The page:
House GOP looks ready to shrink US role in Medicare. Is Obama?
House's plan for next round of budget-cutting would revamp the social contract between Medicare recipients and the government. Obama may say on Wednesday how far he'll go on Medicare reform.
House Republicans' budget plan for fiscal year 2012, slated to be taken up by the full House later this week, aims to roll back nearly half a century of social policy, as well as cut trillions in federal spending. Though it has scant prospect of gaining Senate approval, the plan is nonetheless expected to define partisan fault lines through the 2012 election and beyond.Skip to next paragraph
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On Wednesday, President Obama will lay out a competing idea for how to go about cutting government spending and reducing the record federal deficit. He, too, is expected to address the social contract with Americans via entitlement programs, after mostly ignoring that issue in his 2012 budget proposal earlier this year.
Crafted by Rep. Paul Ryan (R) of Wisconsin, who is the Budget Committee chairman, the plan would cut $5.8 trillion over the next 10 years, targeting some of America's most popular government programs. He said on April 5 that it's time to end "empty promises to Americans from a government that is going broke."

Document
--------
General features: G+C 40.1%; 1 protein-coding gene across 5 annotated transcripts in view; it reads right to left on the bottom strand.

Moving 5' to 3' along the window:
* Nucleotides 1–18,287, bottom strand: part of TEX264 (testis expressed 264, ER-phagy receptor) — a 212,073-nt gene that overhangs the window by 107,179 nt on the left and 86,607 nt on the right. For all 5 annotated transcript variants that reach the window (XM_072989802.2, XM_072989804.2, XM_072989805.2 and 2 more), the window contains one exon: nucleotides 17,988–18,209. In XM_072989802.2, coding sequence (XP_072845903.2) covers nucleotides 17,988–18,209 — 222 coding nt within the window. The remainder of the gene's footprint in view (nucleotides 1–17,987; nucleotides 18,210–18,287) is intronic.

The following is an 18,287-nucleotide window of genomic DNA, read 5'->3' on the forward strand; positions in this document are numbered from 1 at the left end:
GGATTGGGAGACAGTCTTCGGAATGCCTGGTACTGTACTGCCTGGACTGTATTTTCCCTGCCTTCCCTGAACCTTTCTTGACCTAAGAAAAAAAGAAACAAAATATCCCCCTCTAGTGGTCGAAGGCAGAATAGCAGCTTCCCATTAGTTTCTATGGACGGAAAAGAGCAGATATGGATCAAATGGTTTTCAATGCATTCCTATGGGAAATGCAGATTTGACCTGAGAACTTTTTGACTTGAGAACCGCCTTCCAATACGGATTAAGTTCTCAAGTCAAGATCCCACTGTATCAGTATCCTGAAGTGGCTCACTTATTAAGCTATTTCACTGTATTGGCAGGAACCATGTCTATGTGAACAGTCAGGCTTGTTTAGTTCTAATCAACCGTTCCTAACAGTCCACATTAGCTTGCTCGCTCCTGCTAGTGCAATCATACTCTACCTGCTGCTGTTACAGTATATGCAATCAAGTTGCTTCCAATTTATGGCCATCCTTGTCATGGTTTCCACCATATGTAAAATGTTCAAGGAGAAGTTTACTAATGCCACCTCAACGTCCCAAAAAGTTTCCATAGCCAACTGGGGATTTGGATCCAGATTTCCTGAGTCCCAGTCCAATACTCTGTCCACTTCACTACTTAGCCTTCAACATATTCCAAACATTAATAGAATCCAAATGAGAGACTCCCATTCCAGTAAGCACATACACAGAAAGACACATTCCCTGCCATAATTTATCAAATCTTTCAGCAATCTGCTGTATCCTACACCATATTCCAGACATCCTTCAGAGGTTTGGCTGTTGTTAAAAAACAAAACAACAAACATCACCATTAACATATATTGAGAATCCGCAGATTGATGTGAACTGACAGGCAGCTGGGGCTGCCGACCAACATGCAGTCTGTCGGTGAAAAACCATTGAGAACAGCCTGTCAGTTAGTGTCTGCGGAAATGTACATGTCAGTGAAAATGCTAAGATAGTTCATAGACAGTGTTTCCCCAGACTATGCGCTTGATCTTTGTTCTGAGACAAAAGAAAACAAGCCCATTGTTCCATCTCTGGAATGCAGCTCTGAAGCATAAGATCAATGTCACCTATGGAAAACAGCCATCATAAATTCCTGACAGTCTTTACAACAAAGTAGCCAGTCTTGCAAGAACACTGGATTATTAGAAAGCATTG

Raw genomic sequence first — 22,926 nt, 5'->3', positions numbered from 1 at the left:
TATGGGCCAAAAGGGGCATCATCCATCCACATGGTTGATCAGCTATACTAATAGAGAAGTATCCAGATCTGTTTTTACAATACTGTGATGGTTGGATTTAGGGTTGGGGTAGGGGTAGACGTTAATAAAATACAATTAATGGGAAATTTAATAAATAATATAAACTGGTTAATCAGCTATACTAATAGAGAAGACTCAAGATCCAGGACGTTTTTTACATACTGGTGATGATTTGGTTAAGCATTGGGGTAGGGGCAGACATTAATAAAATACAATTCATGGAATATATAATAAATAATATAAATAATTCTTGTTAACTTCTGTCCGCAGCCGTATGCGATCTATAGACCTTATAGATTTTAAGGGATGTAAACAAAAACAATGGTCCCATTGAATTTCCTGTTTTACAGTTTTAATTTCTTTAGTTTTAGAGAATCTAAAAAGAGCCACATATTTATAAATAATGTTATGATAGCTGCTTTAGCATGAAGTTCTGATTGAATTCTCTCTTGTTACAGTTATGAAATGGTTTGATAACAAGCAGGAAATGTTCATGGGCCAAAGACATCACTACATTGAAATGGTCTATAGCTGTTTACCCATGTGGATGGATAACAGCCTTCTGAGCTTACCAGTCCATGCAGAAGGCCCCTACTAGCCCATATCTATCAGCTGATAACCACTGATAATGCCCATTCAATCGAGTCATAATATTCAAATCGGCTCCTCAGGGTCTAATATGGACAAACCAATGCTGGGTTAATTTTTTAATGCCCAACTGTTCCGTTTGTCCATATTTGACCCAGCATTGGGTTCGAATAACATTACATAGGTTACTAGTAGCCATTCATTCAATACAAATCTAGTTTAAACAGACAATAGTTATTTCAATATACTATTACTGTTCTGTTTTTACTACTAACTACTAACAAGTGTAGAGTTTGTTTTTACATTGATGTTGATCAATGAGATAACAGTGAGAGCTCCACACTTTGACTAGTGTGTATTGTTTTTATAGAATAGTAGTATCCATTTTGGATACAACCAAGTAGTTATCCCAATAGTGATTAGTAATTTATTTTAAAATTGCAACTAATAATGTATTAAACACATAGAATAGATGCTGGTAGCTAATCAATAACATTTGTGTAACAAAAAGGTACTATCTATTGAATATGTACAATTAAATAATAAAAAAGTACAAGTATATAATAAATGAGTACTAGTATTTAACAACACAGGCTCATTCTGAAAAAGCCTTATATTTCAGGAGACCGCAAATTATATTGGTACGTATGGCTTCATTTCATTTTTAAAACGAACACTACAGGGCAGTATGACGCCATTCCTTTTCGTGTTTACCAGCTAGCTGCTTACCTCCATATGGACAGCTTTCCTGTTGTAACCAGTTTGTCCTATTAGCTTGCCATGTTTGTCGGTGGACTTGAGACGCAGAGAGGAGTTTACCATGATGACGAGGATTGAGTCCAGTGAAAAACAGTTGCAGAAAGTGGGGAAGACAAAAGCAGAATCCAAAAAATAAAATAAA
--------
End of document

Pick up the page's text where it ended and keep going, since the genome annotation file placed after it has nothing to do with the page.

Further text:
The House GOP proposal would roll back Obama-era tax increases, defund the health-care reform law passed last year, transform Medicaid (for the poor) into block grants to the states, and replace the defined benefits of Medicare (for seniors) with subsidies for private insurance.
Democrats see the plan as a deliberate bid to dismantle the legislative legacy of the New Deal and Great Society, especially by downgrading the government safety net for the most vulnerable.
"The Republican budget is the same tired formula of extending tax breaks to the rich and powerful at the expense of the rest of America – except this time on steroids and dressed up with nice-sounding sweet talk of 'reform,' " said Rep. Chris Van Hollen (D) of Maryland, the top Democrat on the House Budget Committee, before the panel approved the measure on a party-line vote on April 6. "There is nothing courageous about targeting the most vulnerable in our society."
On the Senate floor Tuesday, majority leader Harry Reid spoke of the 2011 budget battle – expected to end with a vote on the compromise deal later this week – and the wrangling that lies ahead over the 2012 budget. "This budget battle has once again illustrated for the American people the fundamental differences between the two parties. In some cases, our priorities are poles apart," he said. "As we work toward finalizing this year's budget, as we start the conversation about next year's budget, and as we engage in the many other debates before us, Democrats will continue to insist on policies that reflect and respect our values."
Republicans see this as a last chance to overhaul entitlement programs before the bulk of the huge baby-boomer generation starts receiving Medicare and Social Security benefits. They compare this fight with the Clinton-era battle to overhaul the welfare system, led by the last GOP House majority. The 1996 welfare reform law limited the duration of cash benefits and gave states more authority to encourage work and control spending. "Opponents of these reforms said that they would lead to large increases in poverty and despair. Instead, the exact opposite occurred," the 2012 GOP budget document notes.